If I’m carrying a guide book then I tend to make notes in the back of that, but I always keep a little notepad for when I don’t.
If the weather is particularly dry, and your lips get chapped or even cut, lipbalm is less a luxury than a medical necessity. But I’d never carry a pot when travelling since in certain places it’s best to avoid touching your mouth.
In the olden days I tended to bung a cardigan over my knees. That was before I appreciated the versatility of scarves. I was a big fan of the pashmina until last year’s “blanket scarves” changed the game. I have this ASOS one (above), which is gigantic but soft, and works equally well wrapped around my neck as a scarf, over my whole body on a train journey, or draped across my shoulders on a chilly evening. It’s also served as a real blanket whilst staying in a hotel with rubbish heating. It’s the bulkiest essential, but so worth it.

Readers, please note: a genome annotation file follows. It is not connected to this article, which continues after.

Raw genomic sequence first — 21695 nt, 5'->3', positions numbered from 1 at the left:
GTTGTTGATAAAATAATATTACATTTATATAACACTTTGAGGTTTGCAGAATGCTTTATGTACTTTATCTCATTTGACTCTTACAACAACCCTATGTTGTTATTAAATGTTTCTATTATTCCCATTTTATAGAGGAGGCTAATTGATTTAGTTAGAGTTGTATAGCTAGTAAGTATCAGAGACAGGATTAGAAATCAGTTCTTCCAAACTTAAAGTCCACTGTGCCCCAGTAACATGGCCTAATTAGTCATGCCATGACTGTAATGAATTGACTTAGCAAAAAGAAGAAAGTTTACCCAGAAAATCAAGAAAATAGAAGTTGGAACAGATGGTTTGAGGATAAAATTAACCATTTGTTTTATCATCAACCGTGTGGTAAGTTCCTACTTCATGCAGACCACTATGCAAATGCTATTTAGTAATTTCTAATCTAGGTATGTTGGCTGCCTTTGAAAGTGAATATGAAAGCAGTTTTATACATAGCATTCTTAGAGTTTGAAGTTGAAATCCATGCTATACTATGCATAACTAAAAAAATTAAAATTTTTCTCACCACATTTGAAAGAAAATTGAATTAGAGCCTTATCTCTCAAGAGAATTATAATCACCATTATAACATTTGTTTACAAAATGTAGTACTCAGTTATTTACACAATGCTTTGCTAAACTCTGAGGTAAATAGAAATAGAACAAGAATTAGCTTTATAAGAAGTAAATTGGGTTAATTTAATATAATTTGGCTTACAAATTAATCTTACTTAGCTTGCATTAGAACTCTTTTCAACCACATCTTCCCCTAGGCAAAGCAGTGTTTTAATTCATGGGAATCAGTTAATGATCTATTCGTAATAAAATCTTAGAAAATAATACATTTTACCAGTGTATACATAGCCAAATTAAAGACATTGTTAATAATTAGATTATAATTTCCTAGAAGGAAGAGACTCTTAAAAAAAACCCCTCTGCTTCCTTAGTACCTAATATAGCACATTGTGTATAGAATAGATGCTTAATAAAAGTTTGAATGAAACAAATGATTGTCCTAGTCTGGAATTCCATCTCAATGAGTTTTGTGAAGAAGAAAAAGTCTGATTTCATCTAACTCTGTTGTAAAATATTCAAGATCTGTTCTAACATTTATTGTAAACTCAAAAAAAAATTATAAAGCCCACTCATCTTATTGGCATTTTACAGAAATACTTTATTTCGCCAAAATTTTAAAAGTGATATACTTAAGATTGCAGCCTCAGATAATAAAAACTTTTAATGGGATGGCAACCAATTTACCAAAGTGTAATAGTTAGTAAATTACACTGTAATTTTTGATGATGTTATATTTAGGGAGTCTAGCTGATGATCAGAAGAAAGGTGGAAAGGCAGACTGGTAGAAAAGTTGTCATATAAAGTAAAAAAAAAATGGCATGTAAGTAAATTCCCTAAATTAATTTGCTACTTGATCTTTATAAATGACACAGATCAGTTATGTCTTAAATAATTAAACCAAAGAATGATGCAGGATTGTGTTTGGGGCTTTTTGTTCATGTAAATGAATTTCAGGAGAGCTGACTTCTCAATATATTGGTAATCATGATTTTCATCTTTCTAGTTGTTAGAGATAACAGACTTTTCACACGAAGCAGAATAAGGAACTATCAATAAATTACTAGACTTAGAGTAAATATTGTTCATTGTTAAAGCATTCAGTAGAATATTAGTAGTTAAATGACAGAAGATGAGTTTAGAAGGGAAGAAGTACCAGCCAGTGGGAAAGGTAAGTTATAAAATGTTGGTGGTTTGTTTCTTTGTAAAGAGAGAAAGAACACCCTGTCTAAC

I’m certainly no princess but I hate jagged nails, mostly because they’re irritating and catch on stuff, but also because they can rip down and get infected (bleurgh). Clipping or cutting fingernails with scissors makes me shudder. They weigh next to nothing, so I always have nail files to hand, even when I’m hiking in the mountains or camping in the jungle. I never leave home without at least one, and you’d be amazed by how many big tough travellers have asked to borrow them.
Many a friend has been made on a long train journey with the aid of Spit, Go Fish, or the universal ice-breaker, Shithead. If you’re the one who can provide the cards, you will single-handedly supply joy and entertainment and most importantly, become the coolest and sexiest person in the group. All because you didn’t throw away the present you once got in a Christmas cracker.